Education for Health

: 2015  |  Volume : 28  |  Issue : 2  |  Page : 124--129

Group work: Facilitating the learning of international and domestic undergraduate nursing students

Julie Shaw, Creina Mitchell, Letitia Del Fabbro 
 Lecturer, School of Nursing and Midwifery, Menzies Health Institute Queensland, Griffith Health, Griffith University, QLD 4222, Australia

Correspondence Address:
Julie Shaw
Lecturer, School of Nursing and Midwifery - Gold Coast, Gold Coast Campus, Griffith University, QLD 4222


Background: Devising innovative strategies to address internationalization is a contemporary challenge for universities. A Participatory Action Research (PAR) project was undertaken to identify issues for international nursing students and their teachers. The findings identified group work as a teaching strategy potentially useful to facilitate international student learning. Methods: The educational intervention of structured group work was planned and implemented in one subject of a Nursing degree. Groups of four to five students were formed with one or two international students per group. Structural support was provided by the teacher until the student was learning independently, the traditional view of scaffolding. The group work also encouraged students to learn from one another, a contemporary understanding of scaffolding. Evaluation of the group work teaching strategy occurred via anonymous, self-completed student surveys. The student experience data were analysed using descriptive statistical techniques, and free text comments were analysed using content analysis. Results: Over 85% of respondents positively rated the group work experience. Overwhelmingly, students reported that class discussions and sharing nursing experiences positively influenced their learning and facilitated exchange of knowledge about nursing issues from an international perspective. Discussion: This evaluation of a structured group work process supports the use of group work in engaging students in learning, adding to our understanding of purposeful scaffolding as a pathway to enhance learning for both international and domestic students. By explicitly using group work within the curriculum, educators can promote student learning, a scholarly approach to teaching and internationalization of the curriculum.

How to cite this article:
Shaw J, Mitchell C, Del Fabbro L. Group work: Facilitating the learning of international and domestic undergraduate nursing students.Educ Health 2015;28:124-129

How to cite this URL:
Shaw J, Mitchell C, Del Fabbro L. Group work: Facilitating the learning of international and domestic undergraduate nursing students. Educ Health [serial online] 2015 [cited 2021 Apr 18 ];28:124-129
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In recent years, the number of international students studying in Australia has increased.[1] This increase adds layers of diversity to student cohorts and adds to the complexity of teaching environments.[2] The student experience in Australia remains a challenge for international students given the complex interplay between their transition to the Australian study environment, quality of learning, learning outcomes and satisfaction.[3] For domestic students, the increasing number of international students also adds complexity to their interpersonal interactions as well as presenting them with opportunities to garner valuable international insights. The term 'international student' refers to students that are studying outside their country of citizenship, and 'domestic student' refers to students that are citizens of the country in which they are studying.[4] The premise of this paper is that a specific teaching strategy, namely structured and scaffolded group work, is a beneficial teaching strategy that can be used to improve student experiences for international and domestic students as well as foster internationalization.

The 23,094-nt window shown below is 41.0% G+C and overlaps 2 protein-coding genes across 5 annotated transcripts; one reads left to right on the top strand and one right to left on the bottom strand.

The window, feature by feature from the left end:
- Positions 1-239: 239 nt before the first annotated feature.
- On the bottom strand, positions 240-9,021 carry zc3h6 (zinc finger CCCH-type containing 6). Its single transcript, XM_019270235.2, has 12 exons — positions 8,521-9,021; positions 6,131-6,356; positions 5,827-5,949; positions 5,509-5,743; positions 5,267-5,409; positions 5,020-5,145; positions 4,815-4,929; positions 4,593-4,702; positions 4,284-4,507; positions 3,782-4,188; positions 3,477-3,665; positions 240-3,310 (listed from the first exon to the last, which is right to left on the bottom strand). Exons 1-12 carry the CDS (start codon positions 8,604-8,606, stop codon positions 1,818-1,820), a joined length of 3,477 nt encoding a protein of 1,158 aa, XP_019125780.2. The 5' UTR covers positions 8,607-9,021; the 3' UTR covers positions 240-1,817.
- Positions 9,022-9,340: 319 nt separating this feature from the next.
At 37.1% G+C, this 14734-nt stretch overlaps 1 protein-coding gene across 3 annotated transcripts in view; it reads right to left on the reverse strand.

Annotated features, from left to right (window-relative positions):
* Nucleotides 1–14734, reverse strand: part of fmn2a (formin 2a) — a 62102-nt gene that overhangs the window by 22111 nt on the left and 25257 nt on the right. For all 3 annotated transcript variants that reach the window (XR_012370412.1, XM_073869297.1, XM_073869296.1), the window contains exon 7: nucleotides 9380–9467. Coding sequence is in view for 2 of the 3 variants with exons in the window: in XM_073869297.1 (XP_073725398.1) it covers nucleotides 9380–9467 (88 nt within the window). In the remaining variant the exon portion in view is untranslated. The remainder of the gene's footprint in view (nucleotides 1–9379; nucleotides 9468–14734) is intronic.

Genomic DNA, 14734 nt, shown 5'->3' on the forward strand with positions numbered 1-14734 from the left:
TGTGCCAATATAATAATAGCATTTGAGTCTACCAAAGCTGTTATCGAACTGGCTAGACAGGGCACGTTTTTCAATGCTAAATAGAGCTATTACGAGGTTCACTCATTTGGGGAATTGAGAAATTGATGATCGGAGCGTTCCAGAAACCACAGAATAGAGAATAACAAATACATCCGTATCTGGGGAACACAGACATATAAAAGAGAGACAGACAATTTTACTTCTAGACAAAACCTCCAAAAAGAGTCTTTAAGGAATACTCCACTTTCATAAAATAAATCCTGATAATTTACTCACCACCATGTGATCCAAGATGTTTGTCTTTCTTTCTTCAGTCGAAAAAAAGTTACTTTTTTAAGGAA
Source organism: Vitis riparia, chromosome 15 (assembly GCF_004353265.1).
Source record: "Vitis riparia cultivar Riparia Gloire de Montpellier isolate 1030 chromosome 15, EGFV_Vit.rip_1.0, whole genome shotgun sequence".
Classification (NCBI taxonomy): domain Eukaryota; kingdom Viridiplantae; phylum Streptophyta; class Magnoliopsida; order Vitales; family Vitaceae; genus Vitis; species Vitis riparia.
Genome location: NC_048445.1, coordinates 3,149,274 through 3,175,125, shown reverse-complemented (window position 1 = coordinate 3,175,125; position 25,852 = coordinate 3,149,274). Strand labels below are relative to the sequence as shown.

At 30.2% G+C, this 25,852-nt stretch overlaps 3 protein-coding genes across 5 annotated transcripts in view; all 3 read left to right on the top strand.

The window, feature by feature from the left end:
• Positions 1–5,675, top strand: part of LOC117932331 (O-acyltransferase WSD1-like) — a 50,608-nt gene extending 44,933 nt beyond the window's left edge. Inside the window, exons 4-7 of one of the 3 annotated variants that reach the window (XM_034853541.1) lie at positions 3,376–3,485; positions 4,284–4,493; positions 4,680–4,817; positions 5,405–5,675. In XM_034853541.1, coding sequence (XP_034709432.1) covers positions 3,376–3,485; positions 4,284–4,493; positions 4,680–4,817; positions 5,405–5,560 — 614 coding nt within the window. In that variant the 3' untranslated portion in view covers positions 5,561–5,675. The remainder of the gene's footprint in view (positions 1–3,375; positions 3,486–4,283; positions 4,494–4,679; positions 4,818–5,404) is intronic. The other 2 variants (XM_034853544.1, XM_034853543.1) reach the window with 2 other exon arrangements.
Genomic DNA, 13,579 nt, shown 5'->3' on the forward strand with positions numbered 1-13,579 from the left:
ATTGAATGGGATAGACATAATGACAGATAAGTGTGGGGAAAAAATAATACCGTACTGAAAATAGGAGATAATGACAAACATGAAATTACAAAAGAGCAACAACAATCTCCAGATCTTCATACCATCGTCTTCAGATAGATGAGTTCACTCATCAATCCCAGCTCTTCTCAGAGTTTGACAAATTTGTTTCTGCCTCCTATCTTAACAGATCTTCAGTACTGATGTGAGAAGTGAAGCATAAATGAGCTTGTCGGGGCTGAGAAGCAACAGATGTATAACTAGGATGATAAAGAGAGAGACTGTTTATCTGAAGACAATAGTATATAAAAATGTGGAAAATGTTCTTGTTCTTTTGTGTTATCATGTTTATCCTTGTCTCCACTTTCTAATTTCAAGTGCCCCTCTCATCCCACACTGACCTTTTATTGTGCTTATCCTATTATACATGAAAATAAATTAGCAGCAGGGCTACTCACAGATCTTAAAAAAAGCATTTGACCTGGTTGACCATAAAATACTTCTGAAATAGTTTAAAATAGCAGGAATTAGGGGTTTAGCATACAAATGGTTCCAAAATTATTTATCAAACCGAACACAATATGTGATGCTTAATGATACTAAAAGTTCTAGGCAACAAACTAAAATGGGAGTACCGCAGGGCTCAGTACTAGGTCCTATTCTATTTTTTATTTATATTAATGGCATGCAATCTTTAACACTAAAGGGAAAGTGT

Higher numbers of international students and the increasing general awareness of global issues have underpinned internationalization in the higher education sector. Internationalization includes "… students acquiring global perspectives, an appreciation of the social and cultural construction of knowledge and being prepared to perform in international and multicultural contexts".[5] Australian universities have committed to strategies including internationalization of the curriculum [6] and enhancing academic literacy, to improve the international student experience. 'Student experience' refers to all facets of student life including social and welfare with the focus being the academic experience.[7] Student experience has become an accepted term in higher education inferring that "…a good student experience is one that combines good quality with value for money".[8] The International Student Barometer (ISB) survey [9] draws together student expectations and satisfaction data at an international level, and in Australia, universities administer anonymous surveys at the local level to benchmark the student experience nationally. In Australia, as elsewhere, attention has been drawn to the experience and satisfaction of international students studying in Australia.[3] International student satisfaction with the quality of education is reportedly lower than domestic student satisfaction.[10]

The international diversity of the student body presents challenges and opportunities for students; this diversity also influences the experience of academic staff. International students have a wide variety of previous learning experiences including learning styles, preparation and academic literacy experience.[11] For the education of health profession students, including nursing, clinical practice norms and the extent of past clinical placement experience is also varied.[12] Academic staff require a toolkit of teaching strategies to accommodate this diversity.